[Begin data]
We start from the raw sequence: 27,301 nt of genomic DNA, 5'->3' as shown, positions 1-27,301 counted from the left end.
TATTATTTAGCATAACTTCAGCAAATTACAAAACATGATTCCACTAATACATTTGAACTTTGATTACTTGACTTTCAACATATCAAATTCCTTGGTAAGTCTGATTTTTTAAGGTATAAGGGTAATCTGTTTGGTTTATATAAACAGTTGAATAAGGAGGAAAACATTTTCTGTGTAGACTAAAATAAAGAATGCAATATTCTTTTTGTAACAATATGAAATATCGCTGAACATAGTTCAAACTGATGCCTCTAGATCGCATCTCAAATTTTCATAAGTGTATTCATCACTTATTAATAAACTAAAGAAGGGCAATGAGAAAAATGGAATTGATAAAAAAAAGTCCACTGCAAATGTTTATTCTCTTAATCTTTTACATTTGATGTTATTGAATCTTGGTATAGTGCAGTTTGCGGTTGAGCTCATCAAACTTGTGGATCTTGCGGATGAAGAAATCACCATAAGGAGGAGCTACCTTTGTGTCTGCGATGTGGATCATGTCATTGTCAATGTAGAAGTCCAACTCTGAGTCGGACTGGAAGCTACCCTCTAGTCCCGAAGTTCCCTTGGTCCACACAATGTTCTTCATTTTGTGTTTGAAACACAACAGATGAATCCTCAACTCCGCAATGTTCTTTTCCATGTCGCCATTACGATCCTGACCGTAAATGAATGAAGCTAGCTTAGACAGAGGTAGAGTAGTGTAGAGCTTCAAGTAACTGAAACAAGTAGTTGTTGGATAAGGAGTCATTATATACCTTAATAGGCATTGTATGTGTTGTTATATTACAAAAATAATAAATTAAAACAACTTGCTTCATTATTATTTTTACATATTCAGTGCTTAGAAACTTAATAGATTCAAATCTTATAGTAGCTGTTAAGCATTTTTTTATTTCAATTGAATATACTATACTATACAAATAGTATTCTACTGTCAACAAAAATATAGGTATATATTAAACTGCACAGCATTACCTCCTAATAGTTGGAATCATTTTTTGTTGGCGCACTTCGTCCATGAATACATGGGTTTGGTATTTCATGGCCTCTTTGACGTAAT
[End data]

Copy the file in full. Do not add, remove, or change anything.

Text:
We start from the raw sequence: 27,301 nt of genomic DNA, 5'->3' as shown, positions 1-27,301 counted from the left end.
TATTATTTAGCATAACTTCAGCAAATTACAAAACATGATTCCACTAATACATTTGAACTTTGATTACTTGACTTTCAACATATCAAATTCCTTGGTAAGTCTGATTTTTTAAGGTATAAGGGTAATCTGTTTGGTTTATATAAACAGTTGAATAAGGAGGAAAACATTTTCTGTGTAGACTAAAATAAAGAATGCAATATTCTTTTTGTAACAATATGAAATATCGCTGAACATAGTTCAAACTGATGCCTCTAGATCGCATCTCAAATTTTCATAAGTGTATTCATCACTTATTAATAAACTAAAGAAGGGCAATGAGAAAAATGGAATTGATAAAAAAAAGTCCACTGCAAATGTTTATTCTCTTAATCTTTTACATTTGATGTTATTGAATCTTGGTATAGTGCAGTTTGCGGTTGAGCTCATCAAACTTGTGGATCTTGCGGATGAAGAAATCACCATAAGGAGGAGCTACCTTTGTGTCTGCGATGTGGATCATGTCATTGTCAATGTAGAAGTCCAACTCTGAGTCGGACTGGAAGCTACCCTCTAGTCCCGAAGTTCCCTTGGTCCACACAATGTTCTTCATTTTGTGTTTGAAACACAACAGATGAATCCTCAACTCCGCAATGTTCTTTTCCATGTCGCCATTACGATCCTGACCGTAAATGAATGAAGCTAGCTTAGACAGAGGTAGAGTAGTGTAGAGCTTCAAGTAACTGAAACAAGTAGTTGTTGGATAAGGAGTCATTATATACCTTAATAGGCATTGTATGTGTTGTTATATTACAAAAATAATAAATTAAAACAACTTGCTTCATTATTATTTTTACATATTCAGTGCTTAGAAACTTAATAGATTCAAATCTTATAGTAGCTGTTAAGCATTTTTTTATTTCAATTGAATATACTATACTATACAAATAGTATTCTACTGTCAACAAAAATATAGGTATATATTAAACTGCACAGCATTACCTCCTAATAGTTGGAATCATTTTTTGTTGGCGCACTTCGTCCATGAATACATGGGTTTGGTATTTCATGGCCTCTTTGACGTAAT